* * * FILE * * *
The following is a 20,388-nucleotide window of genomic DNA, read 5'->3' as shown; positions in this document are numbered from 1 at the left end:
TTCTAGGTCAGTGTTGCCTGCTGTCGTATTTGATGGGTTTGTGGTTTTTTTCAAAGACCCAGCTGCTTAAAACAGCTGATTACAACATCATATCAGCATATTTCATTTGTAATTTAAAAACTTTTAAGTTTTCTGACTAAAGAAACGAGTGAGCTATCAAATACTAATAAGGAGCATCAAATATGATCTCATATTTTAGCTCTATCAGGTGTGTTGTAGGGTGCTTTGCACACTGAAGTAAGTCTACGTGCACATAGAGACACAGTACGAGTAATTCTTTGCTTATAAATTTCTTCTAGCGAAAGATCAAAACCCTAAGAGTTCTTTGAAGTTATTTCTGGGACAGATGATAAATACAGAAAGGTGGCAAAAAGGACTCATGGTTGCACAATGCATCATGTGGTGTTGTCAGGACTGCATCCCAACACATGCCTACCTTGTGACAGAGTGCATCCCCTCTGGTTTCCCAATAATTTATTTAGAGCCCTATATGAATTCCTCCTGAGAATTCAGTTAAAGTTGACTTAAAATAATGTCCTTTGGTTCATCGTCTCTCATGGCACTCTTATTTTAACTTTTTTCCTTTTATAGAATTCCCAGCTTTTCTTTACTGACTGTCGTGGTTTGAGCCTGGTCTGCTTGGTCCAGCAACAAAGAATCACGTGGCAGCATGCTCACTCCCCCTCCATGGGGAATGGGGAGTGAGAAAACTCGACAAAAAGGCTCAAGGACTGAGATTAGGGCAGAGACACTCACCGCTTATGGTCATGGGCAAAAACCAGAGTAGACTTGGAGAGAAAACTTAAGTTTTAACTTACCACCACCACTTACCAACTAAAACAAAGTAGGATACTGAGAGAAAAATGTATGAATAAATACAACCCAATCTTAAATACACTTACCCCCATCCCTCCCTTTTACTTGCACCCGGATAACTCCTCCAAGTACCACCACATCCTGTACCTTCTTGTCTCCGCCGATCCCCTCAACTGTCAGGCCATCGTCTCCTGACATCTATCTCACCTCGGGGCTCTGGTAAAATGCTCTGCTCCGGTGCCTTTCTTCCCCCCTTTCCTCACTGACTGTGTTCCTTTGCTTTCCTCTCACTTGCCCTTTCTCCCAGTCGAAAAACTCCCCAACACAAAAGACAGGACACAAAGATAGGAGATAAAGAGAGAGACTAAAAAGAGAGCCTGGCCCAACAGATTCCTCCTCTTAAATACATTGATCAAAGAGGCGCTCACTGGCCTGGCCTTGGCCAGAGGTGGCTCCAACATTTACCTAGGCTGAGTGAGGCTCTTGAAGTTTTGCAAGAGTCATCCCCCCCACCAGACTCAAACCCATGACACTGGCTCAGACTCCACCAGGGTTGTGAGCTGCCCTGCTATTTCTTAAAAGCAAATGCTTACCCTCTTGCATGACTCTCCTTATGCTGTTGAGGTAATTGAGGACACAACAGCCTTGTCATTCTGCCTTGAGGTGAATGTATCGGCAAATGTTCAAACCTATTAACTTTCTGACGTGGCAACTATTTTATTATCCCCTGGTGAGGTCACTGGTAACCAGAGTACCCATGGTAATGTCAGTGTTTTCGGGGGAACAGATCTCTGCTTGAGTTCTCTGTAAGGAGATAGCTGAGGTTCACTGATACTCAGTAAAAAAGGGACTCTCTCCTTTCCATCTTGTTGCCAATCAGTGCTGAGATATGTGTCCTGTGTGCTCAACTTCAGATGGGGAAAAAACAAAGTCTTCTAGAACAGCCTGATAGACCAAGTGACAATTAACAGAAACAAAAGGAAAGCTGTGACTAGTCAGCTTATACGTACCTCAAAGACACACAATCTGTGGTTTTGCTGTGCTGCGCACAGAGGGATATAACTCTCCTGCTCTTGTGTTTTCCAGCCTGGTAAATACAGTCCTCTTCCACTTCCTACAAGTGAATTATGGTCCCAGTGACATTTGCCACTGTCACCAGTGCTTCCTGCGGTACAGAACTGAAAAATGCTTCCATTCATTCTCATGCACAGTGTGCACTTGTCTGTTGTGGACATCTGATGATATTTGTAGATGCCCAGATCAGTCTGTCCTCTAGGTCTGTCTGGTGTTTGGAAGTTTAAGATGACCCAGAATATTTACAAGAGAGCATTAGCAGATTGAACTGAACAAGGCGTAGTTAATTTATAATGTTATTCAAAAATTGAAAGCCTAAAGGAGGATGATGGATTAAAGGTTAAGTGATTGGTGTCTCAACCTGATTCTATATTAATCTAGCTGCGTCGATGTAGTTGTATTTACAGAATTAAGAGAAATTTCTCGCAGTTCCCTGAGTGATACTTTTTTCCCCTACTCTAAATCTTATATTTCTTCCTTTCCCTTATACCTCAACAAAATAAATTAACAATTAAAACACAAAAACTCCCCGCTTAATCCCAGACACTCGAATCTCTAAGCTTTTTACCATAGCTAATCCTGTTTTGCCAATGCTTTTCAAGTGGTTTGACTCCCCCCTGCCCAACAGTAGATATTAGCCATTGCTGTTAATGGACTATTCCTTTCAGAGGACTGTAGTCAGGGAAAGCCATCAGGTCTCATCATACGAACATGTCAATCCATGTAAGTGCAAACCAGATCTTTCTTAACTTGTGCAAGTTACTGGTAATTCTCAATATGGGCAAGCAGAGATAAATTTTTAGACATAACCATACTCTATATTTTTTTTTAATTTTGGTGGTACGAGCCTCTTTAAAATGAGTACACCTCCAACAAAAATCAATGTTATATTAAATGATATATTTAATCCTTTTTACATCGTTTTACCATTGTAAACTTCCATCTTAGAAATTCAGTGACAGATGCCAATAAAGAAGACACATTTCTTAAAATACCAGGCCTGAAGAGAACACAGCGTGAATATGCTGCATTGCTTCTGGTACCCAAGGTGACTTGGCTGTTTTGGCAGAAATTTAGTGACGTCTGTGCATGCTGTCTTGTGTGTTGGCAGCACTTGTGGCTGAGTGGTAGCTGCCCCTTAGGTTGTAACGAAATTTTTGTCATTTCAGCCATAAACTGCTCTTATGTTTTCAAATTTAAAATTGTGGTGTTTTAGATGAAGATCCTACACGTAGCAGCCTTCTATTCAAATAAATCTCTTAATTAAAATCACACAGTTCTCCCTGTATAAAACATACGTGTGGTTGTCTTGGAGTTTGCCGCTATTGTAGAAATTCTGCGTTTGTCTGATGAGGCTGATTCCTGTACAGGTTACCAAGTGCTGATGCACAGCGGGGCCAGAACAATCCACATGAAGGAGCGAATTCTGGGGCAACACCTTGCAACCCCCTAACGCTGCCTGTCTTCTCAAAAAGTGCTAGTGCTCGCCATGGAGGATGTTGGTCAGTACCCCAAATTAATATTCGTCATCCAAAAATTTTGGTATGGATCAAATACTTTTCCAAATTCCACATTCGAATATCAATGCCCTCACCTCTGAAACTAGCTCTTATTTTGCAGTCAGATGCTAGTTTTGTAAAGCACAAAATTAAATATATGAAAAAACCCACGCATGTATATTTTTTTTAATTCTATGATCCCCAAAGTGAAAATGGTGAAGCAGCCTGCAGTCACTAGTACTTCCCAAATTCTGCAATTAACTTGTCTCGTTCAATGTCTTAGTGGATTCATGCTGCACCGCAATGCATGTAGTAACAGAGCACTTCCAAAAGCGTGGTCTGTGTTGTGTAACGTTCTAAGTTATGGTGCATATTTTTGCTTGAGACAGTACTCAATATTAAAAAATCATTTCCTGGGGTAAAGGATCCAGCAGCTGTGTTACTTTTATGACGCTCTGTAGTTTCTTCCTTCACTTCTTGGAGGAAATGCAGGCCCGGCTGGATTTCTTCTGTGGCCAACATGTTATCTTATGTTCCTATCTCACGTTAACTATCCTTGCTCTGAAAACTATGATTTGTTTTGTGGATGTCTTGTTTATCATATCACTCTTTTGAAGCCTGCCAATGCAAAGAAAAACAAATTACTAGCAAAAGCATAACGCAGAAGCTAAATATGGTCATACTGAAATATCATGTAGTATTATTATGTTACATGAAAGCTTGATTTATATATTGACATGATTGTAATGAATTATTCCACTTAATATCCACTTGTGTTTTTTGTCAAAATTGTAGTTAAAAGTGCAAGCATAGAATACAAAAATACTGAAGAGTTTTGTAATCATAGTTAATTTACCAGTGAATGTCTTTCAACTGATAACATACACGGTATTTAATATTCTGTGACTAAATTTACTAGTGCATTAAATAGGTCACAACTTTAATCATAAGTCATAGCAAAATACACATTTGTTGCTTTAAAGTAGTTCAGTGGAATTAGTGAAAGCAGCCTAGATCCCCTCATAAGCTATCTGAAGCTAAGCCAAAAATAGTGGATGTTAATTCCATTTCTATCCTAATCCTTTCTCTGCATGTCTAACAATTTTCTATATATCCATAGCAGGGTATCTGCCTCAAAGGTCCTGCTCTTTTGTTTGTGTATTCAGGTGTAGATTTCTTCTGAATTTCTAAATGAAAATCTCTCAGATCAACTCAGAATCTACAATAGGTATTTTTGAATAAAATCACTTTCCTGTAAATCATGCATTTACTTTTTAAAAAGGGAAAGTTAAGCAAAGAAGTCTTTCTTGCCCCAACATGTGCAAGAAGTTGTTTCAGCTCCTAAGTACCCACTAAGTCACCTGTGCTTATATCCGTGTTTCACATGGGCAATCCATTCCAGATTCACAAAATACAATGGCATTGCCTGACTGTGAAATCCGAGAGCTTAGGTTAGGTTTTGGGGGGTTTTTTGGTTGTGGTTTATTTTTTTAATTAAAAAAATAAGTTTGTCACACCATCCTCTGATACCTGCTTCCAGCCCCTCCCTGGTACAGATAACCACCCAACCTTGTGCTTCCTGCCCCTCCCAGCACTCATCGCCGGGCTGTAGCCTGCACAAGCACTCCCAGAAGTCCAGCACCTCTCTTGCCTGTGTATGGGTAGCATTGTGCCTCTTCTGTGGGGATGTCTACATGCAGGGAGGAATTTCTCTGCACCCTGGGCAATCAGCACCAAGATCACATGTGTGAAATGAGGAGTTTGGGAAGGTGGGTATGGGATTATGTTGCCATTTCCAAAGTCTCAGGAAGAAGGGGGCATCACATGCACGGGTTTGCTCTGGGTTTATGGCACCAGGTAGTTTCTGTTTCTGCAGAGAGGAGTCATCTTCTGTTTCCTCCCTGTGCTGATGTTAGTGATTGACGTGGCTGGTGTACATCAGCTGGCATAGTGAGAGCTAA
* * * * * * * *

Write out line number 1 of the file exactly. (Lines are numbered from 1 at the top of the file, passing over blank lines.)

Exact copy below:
The following is a 20,388-nucleotide window of genomic DNA, read 5'->3' as shown; positions in this document are numbered from 1 at the left end: